During the liberation, he sold the house that he had bought during the war, and then bought a new house. So if they asked him, he said, no, I bought this house after the war. He didn’t talk about the other house. He was a clever guy. When I met him I was surprised and impressed by him. He was ten times more interesting than the film. But the film was interesting itself. And I liked it so much that I decided to quote it almost completely in its entirety. The film was probably one hour and ten minutes. But everything they shot was in the film, from the beginning to the end. All the whites and things like that between shots were included. The song was almost ten minutes long, and I cut like half of that. So when I trimmed the film from this excessive length, I got something like forty or fifty minutes long. And then I brought in footage from the same period done by the same cinematographer, and I added some new footage with Aleksic. We produced this film in just a few months. It started as my “2B” movie, was produced inexpensively, even less expensive than my previous films. And the film won two prizes in Berlin, both a critic’s award and the Silver Bear, and in Chicago, and all around Yugoslavia. I won this Golden Head of Pallanca prize somewhere in Mexico. It was named after some Mexican god.
Innocence Unprotected was even more successful than the previous two films. We even sold the film to television. Love Affair couldn’t go on television because of the nudity. In England it was banned for almost two years. It played all over Germany, though they trimmed it a little. But this didn’t happen with Innocence Unprotected, which had no nudity, just a handsome young man with lots of muscles.
Then the strangest thing happened. I made my fourth film, W.R. (1971), and this was even more successful. I was clearly on the way to self-destruction. But let’s not talk about W.R. because it is a very long story. You could write three books about it.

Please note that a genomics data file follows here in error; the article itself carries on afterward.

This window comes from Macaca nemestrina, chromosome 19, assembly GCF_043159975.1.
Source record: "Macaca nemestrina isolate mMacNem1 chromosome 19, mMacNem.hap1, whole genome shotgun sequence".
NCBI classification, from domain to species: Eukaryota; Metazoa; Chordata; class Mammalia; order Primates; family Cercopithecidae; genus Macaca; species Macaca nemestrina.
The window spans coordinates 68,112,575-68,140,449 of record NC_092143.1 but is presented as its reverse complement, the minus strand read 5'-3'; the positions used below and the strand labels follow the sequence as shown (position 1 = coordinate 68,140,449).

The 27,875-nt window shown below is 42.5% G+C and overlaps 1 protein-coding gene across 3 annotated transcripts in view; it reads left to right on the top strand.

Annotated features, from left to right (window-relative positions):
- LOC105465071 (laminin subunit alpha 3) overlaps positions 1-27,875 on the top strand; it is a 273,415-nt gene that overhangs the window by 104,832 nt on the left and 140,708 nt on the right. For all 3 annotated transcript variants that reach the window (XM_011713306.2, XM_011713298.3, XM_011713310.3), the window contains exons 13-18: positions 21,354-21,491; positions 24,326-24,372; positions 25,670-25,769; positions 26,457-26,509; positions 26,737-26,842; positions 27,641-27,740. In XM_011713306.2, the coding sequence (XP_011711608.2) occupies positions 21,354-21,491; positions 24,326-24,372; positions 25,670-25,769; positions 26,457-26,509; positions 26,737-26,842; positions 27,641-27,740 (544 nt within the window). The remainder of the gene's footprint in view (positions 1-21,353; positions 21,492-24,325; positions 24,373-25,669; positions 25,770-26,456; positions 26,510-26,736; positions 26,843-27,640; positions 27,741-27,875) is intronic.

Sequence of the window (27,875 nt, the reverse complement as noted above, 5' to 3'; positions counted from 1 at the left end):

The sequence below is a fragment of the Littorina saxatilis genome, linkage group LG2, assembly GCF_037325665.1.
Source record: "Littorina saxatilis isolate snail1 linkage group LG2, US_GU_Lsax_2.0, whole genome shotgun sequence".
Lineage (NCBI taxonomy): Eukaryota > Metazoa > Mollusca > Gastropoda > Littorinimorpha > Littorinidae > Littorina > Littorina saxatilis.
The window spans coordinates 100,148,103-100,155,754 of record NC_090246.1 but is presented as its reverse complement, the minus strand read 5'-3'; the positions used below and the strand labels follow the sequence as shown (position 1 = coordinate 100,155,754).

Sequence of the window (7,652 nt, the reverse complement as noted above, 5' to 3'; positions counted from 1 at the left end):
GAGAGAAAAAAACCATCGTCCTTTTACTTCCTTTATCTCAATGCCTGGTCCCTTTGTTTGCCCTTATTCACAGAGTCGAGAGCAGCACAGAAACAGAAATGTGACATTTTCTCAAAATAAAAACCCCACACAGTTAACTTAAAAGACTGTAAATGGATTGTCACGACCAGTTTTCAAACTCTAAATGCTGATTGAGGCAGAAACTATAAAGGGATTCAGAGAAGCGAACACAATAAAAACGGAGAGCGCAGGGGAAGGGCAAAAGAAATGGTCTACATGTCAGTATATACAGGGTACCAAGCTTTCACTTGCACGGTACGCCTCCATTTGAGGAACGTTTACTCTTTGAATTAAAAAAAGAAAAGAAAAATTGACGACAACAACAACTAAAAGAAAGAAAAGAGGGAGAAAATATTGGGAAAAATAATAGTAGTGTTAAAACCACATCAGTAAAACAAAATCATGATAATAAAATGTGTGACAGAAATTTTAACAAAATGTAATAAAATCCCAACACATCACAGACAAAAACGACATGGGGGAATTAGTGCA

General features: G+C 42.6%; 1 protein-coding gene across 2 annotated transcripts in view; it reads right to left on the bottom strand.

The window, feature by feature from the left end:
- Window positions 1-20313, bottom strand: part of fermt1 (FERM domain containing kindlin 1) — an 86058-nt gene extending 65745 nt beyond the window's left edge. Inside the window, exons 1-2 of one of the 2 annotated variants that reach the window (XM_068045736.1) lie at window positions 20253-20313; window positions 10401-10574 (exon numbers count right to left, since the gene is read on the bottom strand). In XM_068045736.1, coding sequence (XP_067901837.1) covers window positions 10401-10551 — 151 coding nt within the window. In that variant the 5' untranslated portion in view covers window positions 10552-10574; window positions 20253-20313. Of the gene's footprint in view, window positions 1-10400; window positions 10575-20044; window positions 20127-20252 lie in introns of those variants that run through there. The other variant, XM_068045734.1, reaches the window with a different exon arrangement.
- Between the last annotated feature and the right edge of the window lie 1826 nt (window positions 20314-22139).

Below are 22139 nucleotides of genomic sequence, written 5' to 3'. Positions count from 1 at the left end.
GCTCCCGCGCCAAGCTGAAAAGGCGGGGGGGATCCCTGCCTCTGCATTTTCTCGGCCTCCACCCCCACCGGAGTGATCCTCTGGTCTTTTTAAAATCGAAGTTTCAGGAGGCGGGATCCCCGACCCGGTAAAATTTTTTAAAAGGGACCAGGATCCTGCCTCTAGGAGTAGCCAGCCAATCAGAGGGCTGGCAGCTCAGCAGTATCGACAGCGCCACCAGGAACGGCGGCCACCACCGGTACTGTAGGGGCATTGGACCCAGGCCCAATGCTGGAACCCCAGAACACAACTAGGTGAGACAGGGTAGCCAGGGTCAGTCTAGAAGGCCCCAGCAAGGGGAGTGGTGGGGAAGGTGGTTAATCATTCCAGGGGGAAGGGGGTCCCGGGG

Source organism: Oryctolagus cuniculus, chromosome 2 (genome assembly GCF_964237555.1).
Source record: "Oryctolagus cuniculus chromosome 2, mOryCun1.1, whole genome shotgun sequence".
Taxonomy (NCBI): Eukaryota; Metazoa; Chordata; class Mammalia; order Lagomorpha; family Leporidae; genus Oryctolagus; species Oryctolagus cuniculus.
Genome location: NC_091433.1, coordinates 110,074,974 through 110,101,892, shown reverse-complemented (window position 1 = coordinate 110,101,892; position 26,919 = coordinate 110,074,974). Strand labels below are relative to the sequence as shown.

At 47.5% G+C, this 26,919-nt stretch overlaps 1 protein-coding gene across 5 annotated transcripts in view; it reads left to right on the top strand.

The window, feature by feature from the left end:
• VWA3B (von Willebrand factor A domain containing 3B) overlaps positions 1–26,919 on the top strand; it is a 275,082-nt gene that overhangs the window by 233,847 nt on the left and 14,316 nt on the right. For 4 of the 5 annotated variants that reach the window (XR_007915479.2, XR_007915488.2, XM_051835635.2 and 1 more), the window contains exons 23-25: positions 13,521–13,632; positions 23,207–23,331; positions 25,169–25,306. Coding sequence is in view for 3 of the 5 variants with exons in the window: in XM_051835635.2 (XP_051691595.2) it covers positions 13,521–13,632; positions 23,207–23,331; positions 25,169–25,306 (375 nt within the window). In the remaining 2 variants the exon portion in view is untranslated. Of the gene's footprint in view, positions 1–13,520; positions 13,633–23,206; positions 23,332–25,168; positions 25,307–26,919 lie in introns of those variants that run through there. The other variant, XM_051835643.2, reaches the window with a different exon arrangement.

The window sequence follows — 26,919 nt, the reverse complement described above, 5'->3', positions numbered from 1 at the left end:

RP: There is one book about it, by Raymond Durgnat.
DM: Yes, and there was another book of scripts published that dealt with it. But you could write one book about how it was conceived, and the second about how it was produced, and the third about what happened afterward. These would be three big books.
RP: But the short story is that it caused you many problems.
DM: It wasn’t released in Yugoslavia until sixteen years after it was made. It was banned for sixteen years. When it was produced, they banned it by a kind of fiat. It was not banned by a court or by censorship. We got a censorship license, and local production approved of it. But we were not allowed to show it. But because the film was successful and played everywhere else, the local press translated everything that was published in ten or fifteen different countries. Finally, to defend the film, we produced a 500-page book of material supporting the film. Out of 500 pages there were probably ten to twenty negative statements about the film. But it didn’t help. The courts banned the book immediately. But fortunately we had already distributed the book. Then a policeman came and said: you have to get the books back from whoever bought the book, because they are not allowed to read the book. Not only was the book banned for sale, but whoever had it was not allowed to read it. It was quite something, and it got worse and worse. Finally it ended with me, about two years later, leaving the country.
RP: You have been in many places since then.
DM: I was four films into my career, all in less than ten years. Then I made my fifth film, Sweet Movie (1975) that in many ways was even more successful than the previous four. But in some ways it was less successful. It became sort of taboo in many places. It is still banned in Ontario and throughout English Canada and in England, and it is probably still banned in South Africa. In most other countries there were other troubles.